South Korea has started a feasibility review for the building of a nuclear-powered submarine amid North Korea's evolving nuclear and missile threats, government sources said Sunday.
The Navy has commissioned a private institute to find ways to resolve international restrictions in building a nuclear submarine with the results to come out as early as the end of this year, sources said.
The government and the military are likely to finalize whether to construct a nuclear-powered sub based on the study.
The move comes as North Korea has been advancing its nuclear and missile capability by firing two intercontinental ballistic missiles and submarine-launched ballistic missiles (SLBMs).
The North's development of SLBMs could pose a grave threat as it is hard to detect when and where they will be launched, making it difficult to seek a timely and effective response.
"Many experts said that it is necessary to build a nuclear submarine to better counter the North's threat" a source said. "A study is aimed at reviewing legal interpretations including international treaties and technical aspects."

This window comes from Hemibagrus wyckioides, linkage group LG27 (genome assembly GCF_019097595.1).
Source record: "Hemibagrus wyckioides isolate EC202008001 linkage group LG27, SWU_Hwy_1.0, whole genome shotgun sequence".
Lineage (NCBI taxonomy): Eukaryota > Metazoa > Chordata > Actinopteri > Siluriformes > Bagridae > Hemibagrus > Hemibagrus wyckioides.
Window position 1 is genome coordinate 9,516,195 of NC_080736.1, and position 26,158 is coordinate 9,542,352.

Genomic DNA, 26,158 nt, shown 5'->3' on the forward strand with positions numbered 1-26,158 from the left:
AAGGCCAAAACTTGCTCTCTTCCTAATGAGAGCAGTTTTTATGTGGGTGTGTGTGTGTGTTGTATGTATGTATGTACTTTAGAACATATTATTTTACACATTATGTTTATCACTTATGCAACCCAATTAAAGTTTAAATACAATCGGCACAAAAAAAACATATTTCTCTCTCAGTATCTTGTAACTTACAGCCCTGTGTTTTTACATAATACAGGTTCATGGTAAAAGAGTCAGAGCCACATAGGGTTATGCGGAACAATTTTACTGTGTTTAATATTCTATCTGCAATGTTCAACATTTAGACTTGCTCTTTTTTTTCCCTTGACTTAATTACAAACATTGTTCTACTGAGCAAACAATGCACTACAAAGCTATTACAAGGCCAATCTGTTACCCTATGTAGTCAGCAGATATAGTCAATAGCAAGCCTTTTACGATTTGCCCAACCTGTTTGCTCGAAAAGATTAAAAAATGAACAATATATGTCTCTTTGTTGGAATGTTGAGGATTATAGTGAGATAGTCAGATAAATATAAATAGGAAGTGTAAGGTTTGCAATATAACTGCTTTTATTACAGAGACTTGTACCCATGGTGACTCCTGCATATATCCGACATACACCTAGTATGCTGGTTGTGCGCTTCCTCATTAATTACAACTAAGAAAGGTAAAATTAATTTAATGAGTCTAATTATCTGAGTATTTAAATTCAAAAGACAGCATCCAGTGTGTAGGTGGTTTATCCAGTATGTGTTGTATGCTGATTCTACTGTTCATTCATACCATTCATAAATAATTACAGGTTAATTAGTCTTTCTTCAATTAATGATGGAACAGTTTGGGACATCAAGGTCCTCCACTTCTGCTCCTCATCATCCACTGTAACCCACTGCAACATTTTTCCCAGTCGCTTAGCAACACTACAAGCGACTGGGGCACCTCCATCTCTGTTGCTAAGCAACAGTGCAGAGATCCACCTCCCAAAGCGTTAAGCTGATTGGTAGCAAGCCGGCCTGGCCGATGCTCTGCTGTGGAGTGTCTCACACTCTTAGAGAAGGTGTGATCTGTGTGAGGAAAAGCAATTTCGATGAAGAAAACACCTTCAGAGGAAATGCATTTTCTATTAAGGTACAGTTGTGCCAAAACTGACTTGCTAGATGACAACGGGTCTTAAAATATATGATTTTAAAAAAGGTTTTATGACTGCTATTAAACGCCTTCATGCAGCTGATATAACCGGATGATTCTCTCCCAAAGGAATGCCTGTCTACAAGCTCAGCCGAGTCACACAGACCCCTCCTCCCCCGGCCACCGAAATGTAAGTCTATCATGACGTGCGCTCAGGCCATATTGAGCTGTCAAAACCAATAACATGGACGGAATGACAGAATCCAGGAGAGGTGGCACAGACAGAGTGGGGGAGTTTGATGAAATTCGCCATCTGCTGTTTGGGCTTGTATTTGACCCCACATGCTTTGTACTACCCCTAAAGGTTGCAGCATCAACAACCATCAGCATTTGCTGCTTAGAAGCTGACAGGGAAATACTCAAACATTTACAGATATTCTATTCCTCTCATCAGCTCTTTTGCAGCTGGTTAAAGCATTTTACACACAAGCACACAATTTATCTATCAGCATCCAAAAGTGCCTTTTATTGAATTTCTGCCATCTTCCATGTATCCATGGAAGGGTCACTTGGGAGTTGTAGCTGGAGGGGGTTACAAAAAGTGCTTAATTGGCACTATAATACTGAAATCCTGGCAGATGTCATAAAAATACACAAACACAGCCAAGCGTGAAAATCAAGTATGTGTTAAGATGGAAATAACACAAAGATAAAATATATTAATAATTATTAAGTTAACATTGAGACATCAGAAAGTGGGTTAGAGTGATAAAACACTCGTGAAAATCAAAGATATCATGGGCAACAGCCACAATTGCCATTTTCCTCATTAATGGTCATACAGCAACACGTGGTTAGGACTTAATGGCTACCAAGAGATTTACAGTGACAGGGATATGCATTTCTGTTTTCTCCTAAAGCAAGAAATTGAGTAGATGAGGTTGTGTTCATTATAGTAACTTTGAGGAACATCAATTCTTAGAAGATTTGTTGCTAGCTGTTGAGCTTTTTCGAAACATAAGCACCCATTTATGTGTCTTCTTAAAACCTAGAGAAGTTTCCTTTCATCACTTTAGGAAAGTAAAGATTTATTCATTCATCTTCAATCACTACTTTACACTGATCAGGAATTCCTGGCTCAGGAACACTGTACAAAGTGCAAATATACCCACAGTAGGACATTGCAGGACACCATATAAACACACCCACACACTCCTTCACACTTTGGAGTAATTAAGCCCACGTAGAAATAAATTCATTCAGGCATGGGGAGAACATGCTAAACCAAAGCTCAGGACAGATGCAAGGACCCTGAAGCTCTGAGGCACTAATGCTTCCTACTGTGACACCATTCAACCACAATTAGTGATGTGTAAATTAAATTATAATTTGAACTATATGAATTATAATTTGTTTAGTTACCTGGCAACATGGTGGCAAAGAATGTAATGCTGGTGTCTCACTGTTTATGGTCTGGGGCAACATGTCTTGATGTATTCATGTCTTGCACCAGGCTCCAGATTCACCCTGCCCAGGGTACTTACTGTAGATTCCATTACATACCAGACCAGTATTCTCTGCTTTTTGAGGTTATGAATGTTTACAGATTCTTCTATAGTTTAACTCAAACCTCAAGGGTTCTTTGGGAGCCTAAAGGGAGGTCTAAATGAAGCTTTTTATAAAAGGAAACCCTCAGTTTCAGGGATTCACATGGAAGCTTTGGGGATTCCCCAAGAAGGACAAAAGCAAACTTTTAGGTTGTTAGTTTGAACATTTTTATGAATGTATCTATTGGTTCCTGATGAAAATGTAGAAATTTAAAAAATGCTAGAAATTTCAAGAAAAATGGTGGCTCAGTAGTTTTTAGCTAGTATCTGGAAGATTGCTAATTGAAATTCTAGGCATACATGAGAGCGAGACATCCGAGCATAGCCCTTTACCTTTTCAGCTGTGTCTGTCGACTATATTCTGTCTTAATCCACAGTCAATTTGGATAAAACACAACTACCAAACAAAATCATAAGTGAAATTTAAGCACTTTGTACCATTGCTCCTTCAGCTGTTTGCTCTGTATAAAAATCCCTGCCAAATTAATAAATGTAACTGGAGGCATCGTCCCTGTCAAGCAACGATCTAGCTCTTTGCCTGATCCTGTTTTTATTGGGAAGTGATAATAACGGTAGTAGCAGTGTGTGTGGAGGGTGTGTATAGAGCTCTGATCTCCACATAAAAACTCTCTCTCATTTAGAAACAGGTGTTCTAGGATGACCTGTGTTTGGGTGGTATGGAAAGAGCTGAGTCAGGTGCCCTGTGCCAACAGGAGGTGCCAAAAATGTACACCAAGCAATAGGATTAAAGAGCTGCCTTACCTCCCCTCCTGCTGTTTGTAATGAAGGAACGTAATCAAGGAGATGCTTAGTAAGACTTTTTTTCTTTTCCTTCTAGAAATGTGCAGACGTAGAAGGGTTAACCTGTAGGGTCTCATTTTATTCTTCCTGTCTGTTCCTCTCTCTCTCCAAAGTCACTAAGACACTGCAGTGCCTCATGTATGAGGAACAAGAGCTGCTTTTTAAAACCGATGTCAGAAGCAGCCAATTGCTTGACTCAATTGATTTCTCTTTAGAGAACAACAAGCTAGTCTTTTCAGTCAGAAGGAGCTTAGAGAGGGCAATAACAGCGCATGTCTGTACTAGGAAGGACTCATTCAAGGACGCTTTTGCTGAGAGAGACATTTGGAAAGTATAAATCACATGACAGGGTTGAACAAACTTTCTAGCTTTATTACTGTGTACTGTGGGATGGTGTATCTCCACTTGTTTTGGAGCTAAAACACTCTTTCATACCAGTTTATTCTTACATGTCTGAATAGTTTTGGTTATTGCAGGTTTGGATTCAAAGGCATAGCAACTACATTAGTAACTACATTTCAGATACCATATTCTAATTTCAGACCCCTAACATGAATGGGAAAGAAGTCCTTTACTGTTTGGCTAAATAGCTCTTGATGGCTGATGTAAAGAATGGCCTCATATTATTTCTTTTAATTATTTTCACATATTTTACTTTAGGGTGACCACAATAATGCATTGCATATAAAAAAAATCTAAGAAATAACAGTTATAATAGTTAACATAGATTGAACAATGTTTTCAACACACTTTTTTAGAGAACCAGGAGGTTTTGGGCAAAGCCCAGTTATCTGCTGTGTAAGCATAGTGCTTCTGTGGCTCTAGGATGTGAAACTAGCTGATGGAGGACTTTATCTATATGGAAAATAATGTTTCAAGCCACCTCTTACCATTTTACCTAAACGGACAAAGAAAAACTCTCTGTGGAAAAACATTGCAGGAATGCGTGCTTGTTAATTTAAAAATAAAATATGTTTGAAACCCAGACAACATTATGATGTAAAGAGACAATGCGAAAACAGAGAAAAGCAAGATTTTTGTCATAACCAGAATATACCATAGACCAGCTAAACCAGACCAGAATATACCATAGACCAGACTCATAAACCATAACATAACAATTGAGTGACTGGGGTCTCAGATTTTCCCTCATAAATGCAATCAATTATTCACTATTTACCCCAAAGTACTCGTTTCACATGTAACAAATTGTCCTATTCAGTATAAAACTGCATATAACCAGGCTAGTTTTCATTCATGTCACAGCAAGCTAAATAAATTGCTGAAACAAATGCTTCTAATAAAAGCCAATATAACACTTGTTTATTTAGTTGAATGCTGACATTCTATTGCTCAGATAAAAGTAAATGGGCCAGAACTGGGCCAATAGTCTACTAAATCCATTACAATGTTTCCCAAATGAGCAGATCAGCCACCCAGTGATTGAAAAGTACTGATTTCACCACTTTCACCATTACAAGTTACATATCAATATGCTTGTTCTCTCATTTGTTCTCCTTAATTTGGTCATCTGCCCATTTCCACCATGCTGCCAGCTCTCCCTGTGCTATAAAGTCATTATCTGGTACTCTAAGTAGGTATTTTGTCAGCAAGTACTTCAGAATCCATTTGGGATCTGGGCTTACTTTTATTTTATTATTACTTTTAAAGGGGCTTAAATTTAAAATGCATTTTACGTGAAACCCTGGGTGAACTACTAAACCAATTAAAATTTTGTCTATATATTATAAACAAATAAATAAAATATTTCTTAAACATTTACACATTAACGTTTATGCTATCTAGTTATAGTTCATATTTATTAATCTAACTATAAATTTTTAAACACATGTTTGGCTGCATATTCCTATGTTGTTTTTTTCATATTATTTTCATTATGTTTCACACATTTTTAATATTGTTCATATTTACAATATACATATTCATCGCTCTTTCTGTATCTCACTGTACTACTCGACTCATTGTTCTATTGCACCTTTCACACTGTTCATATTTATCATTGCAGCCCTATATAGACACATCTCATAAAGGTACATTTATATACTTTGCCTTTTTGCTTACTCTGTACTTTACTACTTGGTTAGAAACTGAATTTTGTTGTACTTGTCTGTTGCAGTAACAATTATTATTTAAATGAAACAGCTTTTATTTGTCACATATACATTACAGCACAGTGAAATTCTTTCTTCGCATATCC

There are growing calls from government officials and politicians including Defense Minister Song Young-moo to push for building of a nuclear-powered sub.
But some experts said that there may be restrictions in doing so, citing President Moon Jae-in's nuclear-focused energy-free policy and a nuclear pact between Seoul and Washington.
The South Korean military reportedly has the capability to construct a small nuclear reactor for a nuke-powered submarine, but the problem lies in securing enriched uranium for fuel.
A 2015 atomic energy pact between South Korea and the United States permits Seoul to make low-enriched uranium that can be used as fuel.
Analysts said that as the deal allows Seoul to enrich uranium at a low level for a "peaceful" purposes, Washington would not give its consent to South Korea's possible move for a nuclear submarine.
Moon Keun-sik, an expert at the Korea Defense and Security Forum, said that it is possible to buy uranium with 20 percent of enrichment levels being traded in markets.
"South Korea can push for building a nuclear submarine after reporting to the International Atomic Energy Agency (IAEA) that it has no plan to develop nuclear weapons," he claimed.
North Korea last week released photos that indicates that it is developing what it called the underwater strategic Pukguksong-3 ballistic missile. Analysts estimated that the missile may be a new solid-fuel SLBM, which may have a range of 2,000-2,500 kilometers. (Yonhap)